5)  Seperate 8/16 Bit meetings?  Y:_____  N:_____
6)  Only provide 8 bit meetings? Y:_____  N:_____
7)  Only provide 16 bit meetings Y:_____  N:_____
8)  Average Users at each meeting:_______________
9)  Please select:
    a: Weekly meetings           b: Bi-weekly meetings
    c: Monthly meetings          d: Bi-monthly meetings

10) Sellers market provided at each meeting?  Y:_____  N:_____
11) Please fill out following for registration as an official Zmag/ST-
Report User Group.

User Group Name:______________________________________________________
City:______________________ State:________________ Zip:_______________
President:_____________________ Vice-President:_______________________
Secretary:_____________________ Treasurer:____________________________
Meeting Date/Place:___________________________________________________
Contact (Name/Number):________________________________________________
Newsletter Editor:____________________________________________________
12) Comments:

(Magazines and Publishing)

1)  Please check the computer related hard copy magazines you regularly 
    read and circle your favorite:

    a: Analog Magazine               b: Antic Magazine
    c: Compute Magazine              d: Atari Explorer
    e: Computer Shopper              f: ST-World
    h: ST-Xpress                     i: Byte Magazine
    j: ST-Log                        k: STart Magazine
    l: Home/Office Computing         m: ST Informer
    n: Online Today                  o: Current Notes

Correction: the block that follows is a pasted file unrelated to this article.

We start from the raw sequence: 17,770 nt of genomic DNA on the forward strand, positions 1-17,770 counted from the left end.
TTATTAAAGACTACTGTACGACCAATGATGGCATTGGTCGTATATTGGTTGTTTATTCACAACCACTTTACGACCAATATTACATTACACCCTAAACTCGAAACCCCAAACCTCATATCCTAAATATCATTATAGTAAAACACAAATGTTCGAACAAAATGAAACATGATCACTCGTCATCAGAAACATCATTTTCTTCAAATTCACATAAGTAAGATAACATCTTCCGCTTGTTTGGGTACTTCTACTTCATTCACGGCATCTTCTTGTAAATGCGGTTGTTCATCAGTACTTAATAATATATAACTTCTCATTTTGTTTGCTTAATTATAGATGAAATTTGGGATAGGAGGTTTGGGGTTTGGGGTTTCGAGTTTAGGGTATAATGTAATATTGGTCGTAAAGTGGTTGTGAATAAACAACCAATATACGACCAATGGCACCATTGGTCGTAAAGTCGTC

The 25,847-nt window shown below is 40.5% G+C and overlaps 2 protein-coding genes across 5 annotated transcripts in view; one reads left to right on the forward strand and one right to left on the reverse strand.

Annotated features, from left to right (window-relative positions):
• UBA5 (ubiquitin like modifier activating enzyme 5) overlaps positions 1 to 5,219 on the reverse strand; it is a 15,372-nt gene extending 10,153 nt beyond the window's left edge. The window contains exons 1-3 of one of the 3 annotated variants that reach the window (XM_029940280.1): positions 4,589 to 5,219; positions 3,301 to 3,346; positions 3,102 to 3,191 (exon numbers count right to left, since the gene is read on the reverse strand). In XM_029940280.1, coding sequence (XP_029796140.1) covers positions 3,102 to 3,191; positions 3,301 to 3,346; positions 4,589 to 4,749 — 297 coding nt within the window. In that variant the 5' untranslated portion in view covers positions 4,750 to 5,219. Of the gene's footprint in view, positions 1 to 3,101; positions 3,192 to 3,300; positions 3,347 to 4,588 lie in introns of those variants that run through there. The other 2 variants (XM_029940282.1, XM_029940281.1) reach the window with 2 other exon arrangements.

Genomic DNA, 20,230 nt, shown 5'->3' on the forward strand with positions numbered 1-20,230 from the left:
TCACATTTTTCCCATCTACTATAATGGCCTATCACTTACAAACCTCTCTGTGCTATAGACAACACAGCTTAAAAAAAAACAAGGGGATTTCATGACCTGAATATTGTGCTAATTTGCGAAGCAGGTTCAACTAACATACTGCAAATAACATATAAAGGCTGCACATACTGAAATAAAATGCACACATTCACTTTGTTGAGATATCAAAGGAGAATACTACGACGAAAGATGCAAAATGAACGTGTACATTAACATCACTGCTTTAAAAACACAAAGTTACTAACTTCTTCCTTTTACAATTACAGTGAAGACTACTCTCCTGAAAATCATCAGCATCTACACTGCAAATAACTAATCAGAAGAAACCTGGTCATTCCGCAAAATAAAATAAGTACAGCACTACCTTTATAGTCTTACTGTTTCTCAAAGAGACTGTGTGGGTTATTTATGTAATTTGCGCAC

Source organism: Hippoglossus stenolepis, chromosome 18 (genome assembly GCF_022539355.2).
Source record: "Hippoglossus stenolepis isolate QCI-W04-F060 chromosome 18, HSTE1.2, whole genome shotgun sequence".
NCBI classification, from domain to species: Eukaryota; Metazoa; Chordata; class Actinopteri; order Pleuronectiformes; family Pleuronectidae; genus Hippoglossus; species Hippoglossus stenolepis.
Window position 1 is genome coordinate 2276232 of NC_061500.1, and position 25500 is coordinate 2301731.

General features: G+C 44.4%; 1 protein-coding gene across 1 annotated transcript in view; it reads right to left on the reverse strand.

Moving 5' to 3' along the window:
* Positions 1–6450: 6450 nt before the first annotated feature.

p: Michigan Atari Magazine       q: MacWorld
    r: PC World                      s: A+
    t: Amiga World                   u: Personal Computing
    v: Computer Living               w: Compute Gazette
    x: Current Notes                 y: Rainbow
    z: OTHER:_____________________   1: Infoworld

2)  Please check the Online Magazine you read regularly, and circle your 

    a: Zmagazine                     b: ST-Report
    c: AMy Report                    d: Tele-Talk
    e: Amigazine                     f: BBSTN
    g: Antic Online                  h: Other:__________________

3)  Please select the topics you prefer coverage on in online magazines:

    a: Telecom         b: Games        c: Reviews
    d: News            e: Editorials   f: Press releases
    g: Tutorials       h: Hardware Modifications
    i: Reader Feedback                 j: Calendar of Events
    k: Conference Transcripts          l: Online Services Coverage
    m: BBS News and Reviews            n: Educational information
    o: Feature Stories                 p: Rumors
    q: Other:______________________________

4)  Topics you prefer NOT to read in ZMagazine.

5)  Please select service or BBS you read or download Zmagazine from.

    a: CompuServe        b: GEnie            c: Delphi
    e: Launch Pad BBS    f: Bounty Atari     g: Stairway To Heaven
    h: The Source        i: F-Net            j: Shadow Haven
    k: UseNet            l: CHAOS            m: Other:________________________________

6)  How long have you been reading ZMagazine? _____________________
7)  How long have you been reading ST-Report? _____________________
8)  Please rate the performance of ZMagazine on a scale of 1 - 10 on the